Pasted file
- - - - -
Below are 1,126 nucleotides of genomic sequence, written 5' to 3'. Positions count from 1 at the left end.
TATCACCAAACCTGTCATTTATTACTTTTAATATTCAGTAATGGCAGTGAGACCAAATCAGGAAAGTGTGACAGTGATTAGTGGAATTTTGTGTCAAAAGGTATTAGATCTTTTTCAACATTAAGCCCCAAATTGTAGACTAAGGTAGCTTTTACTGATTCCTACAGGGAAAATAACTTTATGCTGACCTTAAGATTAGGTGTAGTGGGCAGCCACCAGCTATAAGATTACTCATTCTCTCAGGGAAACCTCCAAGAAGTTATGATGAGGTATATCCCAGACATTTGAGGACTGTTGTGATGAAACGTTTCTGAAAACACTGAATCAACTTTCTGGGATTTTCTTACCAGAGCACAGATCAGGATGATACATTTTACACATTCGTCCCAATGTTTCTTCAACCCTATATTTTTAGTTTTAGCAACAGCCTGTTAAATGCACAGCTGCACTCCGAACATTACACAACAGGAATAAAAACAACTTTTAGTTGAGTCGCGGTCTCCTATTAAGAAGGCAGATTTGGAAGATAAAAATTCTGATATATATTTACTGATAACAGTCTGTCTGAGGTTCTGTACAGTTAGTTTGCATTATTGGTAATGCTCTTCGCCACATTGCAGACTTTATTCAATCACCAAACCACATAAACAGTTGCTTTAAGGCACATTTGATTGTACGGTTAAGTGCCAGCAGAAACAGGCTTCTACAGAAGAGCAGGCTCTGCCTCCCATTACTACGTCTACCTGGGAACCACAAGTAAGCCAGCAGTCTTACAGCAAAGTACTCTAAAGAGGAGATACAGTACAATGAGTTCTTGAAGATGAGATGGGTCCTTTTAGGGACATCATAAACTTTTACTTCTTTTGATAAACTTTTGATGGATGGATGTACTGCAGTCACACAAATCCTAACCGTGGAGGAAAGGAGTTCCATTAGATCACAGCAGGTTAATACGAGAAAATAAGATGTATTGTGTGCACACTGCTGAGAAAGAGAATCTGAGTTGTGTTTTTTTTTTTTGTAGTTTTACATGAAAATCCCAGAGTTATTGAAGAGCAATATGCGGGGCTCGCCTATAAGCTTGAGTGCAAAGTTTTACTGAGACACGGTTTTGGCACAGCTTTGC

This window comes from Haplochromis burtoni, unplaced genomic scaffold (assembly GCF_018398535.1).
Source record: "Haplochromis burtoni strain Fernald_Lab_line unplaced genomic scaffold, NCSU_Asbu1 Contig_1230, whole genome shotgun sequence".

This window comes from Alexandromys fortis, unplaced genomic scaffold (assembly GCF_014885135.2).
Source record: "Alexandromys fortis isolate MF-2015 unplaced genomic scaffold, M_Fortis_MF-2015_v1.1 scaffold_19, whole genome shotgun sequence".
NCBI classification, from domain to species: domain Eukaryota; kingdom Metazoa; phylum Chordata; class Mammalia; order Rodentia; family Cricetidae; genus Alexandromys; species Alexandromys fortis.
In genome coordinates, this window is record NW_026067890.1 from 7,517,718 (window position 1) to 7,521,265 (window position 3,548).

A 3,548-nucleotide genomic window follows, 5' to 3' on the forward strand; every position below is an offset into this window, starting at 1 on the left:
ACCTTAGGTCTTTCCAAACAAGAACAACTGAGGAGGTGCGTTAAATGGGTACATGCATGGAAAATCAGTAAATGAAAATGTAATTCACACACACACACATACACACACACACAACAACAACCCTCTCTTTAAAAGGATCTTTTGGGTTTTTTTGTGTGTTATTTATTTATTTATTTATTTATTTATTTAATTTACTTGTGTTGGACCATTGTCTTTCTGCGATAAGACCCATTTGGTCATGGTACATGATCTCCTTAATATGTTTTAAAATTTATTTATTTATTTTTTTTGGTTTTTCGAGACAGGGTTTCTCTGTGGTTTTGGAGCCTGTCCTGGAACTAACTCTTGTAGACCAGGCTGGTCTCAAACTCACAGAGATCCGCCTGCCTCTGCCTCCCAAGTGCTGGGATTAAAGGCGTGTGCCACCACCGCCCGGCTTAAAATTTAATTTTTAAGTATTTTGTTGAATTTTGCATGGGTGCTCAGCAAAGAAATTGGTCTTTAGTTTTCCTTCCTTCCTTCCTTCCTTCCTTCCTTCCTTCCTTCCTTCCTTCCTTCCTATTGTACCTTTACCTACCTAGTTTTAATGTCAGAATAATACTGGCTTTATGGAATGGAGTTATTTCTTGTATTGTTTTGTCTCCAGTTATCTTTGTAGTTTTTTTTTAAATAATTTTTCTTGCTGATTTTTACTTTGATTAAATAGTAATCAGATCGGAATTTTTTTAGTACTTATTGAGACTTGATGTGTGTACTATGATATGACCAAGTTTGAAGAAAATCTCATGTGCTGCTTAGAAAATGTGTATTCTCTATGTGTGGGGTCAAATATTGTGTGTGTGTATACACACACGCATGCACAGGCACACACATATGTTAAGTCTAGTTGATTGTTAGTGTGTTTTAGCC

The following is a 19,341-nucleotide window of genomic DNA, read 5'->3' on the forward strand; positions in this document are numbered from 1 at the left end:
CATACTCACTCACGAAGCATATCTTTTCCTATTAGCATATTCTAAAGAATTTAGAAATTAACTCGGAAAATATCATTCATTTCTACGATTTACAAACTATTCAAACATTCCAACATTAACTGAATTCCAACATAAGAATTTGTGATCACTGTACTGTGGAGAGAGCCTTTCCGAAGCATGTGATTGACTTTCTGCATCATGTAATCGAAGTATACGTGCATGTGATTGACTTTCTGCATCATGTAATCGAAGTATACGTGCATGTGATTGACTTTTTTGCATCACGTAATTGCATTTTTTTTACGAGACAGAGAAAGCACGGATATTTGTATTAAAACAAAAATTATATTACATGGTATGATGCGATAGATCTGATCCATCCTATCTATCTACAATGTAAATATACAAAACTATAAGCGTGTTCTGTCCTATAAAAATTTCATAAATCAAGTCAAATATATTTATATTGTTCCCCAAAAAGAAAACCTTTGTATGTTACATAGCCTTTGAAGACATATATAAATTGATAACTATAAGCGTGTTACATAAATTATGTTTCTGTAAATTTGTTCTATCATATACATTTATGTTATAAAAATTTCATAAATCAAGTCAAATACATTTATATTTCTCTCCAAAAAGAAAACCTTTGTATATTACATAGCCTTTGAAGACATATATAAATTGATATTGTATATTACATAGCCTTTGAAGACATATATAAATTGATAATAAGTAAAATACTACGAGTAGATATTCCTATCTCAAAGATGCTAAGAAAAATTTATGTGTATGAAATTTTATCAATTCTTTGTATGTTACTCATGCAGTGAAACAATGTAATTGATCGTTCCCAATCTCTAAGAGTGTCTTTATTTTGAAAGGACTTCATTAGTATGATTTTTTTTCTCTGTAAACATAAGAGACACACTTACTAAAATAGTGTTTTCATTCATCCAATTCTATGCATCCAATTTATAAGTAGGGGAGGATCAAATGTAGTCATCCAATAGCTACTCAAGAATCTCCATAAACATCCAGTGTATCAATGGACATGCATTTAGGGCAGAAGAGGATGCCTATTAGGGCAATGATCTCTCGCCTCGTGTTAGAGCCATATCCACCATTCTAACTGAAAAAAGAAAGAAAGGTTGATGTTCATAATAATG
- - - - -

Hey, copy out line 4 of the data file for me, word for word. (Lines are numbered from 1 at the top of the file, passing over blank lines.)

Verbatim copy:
Source record: "Haplochromis burtoni strain Fernald_Lab_line unplaced genomic scaffold, NCSU_Asbu1 Contig_1230, whole genome shotgun sequence".